Bullying Pt7 – What is ‘Support’ and ‘Challenge’

So when I say that there will always be a balance of ‘Support’ and ‘Challenge’ and people liking or not liking you in life, almost as though there are a set of scales being tipped both way, then what do I mean?

 

People Liking or Not Liking You

People will like you some days and not like you others.

Often, it’s mild, in the form of agreeing or not agreeing with you, which is purely down to wether they see you as agreeing with what they value or not.  For instance, there is a TV presenter of a UK program called ‘Loose Women’.  Normally, I’m really not keen.  But she just said something I agree with, so today she seems much more likeable!  Whereas, there is another of their presenters, who I normally love, who has just said something totally daft in the press (according to my limited opinion!), so I’m less keen on her today.

Like and not like is transitory.  It’s not even really real.  Remember, we tend to like people despite their downsides and dislike them despite their nice bits.  That’s just who we are!

Just because someone doesn’t like what we just said, or our dress sense, or our choice of job, doesn’t mean that they won’t want to spend time with us as a mate.  If they do decide that we mis-match their values enough for them to not like us and not want to spend time with us, it just means that we will match someone else’s, so we’ll be friends with someone else instead.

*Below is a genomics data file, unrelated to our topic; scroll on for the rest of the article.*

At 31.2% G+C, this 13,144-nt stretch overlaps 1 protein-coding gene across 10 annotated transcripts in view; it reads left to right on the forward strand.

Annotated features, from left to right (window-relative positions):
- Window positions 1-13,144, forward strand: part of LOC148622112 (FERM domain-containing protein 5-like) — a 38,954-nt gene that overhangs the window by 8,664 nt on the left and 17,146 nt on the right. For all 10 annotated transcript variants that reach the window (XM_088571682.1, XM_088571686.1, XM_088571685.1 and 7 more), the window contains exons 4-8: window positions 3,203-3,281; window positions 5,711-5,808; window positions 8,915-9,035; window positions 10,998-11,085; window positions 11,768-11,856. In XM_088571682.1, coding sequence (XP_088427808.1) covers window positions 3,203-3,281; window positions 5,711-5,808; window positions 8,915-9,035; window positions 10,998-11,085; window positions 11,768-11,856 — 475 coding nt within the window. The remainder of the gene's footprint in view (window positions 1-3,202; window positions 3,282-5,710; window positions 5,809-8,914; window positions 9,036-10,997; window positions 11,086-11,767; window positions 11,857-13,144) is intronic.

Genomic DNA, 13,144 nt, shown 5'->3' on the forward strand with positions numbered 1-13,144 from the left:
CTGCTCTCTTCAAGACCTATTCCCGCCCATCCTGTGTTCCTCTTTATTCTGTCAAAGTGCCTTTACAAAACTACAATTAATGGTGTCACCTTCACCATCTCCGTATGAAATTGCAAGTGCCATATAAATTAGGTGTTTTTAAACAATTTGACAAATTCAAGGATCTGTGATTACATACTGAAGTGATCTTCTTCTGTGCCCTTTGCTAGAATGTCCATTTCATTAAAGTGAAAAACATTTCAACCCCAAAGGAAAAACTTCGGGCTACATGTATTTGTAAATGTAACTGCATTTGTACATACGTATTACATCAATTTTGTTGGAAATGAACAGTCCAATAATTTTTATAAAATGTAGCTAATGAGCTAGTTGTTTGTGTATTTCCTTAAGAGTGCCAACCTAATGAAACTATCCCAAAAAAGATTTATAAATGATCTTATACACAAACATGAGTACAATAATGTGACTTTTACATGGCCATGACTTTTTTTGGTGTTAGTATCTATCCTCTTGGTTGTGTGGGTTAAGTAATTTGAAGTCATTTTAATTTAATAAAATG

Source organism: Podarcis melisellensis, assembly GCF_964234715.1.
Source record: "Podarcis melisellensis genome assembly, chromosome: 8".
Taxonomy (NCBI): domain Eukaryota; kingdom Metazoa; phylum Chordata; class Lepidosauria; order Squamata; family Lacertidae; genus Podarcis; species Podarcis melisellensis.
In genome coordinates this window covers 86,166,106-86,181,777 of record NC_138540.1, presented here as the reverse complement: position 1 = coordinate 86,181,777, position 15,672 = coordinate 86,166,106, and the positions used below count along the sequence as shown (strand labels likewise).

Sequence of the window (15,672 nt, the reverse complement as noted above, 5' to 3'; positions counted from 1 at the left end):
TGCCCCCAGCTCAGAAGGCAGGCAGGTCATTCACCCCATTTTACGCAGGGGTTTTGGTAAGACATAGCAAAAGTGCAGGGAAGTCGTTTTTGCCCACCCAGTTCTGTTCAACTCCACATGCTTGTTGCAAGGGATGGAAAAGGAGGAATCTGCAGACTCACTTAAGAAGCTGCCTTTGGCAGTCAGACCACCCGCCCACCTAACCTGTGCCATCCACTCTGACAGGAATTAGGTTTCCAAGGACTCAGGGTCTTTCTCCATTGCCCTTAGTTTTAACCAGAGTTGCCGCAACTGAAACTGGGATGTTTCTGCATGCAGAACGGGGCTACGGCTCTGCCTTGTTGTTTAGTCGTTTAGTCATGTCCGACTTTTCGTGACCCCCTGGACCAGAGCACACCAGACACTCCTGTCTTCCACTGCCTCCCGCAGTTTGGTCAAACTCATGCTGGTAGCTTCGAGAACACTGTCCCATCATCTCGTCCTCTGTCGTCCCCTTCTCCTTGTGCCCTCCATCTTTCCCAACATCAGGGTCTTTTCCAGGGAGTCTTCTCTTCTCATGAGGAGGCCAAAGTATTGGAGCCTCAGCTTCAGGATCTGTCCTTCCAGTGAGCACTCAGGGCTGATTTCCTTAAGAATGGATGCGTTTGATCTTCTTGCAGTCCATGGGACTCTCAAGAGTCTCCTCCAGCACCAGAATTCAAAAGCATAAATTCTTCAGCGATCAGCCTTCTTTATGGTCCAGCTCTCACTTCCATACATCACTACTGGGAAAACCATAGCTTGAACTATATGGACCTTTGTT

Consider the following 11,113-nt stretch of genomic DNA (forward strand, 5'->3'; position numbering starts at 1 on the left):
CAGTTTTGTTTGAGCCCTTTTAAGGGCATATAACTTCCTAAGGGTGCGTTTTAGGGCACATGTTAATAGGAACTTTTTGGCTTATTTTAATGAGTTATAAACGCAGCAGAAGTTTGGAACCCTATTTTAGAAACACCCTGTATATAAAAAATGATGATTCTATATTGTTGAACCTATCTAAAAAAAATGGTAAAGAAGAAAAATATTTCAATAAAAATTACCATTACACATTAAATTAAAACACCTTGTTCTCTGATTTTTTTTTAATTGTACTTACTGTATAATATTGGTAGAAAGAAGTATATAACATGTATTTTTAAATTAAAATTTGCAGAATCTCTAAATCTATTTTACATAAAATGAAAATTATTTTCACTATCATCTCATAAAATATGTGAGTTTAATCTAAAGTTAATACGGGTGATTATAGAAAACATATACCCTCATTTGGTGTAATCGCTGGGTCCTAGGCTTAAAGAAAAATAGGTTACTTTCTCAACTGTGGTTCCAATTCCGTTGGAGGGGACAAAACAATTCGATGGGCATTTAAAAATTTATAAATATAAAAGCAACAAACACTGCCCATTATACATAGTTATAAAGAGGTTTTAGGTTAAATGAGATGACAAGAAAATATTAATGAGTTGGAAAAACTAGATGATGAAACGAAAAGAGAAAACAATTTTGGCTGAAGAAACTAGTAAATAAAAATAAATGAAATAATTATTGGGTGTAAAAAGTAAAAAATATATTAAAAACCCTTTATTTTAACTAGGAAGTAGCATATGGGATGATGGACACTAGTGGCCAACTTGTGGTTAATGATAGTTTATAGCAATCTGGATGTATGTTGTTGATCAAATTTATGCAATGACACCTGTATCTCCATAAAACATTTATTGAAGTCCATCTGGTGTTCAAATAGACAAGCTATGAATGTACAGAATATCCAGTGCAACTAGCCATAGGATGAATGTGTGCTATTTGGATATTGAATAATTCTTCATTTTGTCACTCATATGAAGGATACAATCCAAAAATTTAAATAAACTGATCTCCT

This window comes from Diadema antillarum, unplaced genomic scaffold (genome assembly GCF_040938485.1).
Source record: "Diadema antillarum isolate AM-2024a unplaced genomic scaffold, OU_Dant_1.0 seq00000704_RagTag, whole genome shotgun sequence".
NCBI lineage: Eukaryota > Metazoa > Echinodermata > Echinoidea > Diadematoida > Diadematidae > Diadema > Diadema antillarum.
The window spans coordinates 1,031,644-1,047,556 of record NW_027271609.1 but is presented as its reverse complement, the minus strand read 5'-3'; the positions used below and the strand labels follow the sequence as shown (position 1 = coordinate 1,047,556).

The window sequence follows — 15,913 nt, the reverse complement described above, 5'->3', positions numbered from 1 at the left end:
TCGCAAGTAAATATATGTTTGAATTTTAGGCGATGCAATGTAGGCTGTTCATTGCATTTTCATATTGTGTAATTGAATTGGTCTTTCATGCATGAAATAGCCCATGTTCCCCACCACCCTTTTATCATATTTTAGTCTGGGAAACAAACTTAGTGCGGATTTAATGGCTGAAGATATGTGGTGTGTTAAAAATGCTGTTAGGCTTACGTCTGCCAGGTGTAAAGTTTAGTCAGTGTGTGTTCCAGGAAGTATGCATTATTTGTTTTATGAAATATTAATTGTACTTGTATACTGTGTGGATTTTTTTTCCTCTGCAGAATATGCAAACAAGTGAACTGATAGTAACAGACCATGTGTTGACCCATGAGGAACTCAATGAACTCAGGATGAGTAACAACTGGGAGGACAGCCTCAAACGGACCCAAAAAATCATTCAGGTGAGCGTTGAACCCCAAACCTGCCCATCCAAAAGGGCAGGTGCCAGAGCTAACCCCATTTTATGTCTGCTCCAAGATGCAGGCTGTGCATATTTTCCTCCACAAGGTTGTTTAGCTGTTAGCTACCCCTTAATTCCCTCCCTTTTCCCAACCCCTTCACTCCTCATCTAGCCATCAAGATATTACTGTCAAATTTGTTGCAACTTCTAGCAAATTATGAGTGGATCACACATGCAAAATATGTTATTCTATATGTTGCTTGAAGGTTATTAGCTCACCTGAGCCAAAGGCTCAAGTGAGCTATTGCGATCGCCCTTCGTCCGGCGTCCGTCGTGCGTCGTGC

Support and Challenge

So feeling liked is supportive, i.e. we like it and feeling disliked is challenging, i.e. we don’t like it (unless you are a bit contrary!).

Supportive things are:  Getting your own way, doing what you want to do, being told you are fabulous, being bought want you want, eating & drinking when & what you want, going to bed when you want, seeing / doing what you want, feeling protected and taken care of.

Challenging things are: Having to wait for what you want, being told you can’t have it, being told what to do or where to go, being told off, responsibilities, duties, being independent, having to buy your own things.

I bet you can already see that there are downsides to the supportive stuff, if over done, because you’ll end up with a spoilt precocious immature brat.  Plus there are benefits to the challenges, because you get a confident, self-reliant child with understandings of boundaries.  However, too much challenge and too little child and the child is over-stressed, so what you are looking for is a nice mixture of the two.

Keep an eye on the scales of ‘support’ and ‘challenge’ in your child’s life.  The aim is for a balance at home and at school, with young and old, and girls and boys, rather than for one location to totally balance out the other.

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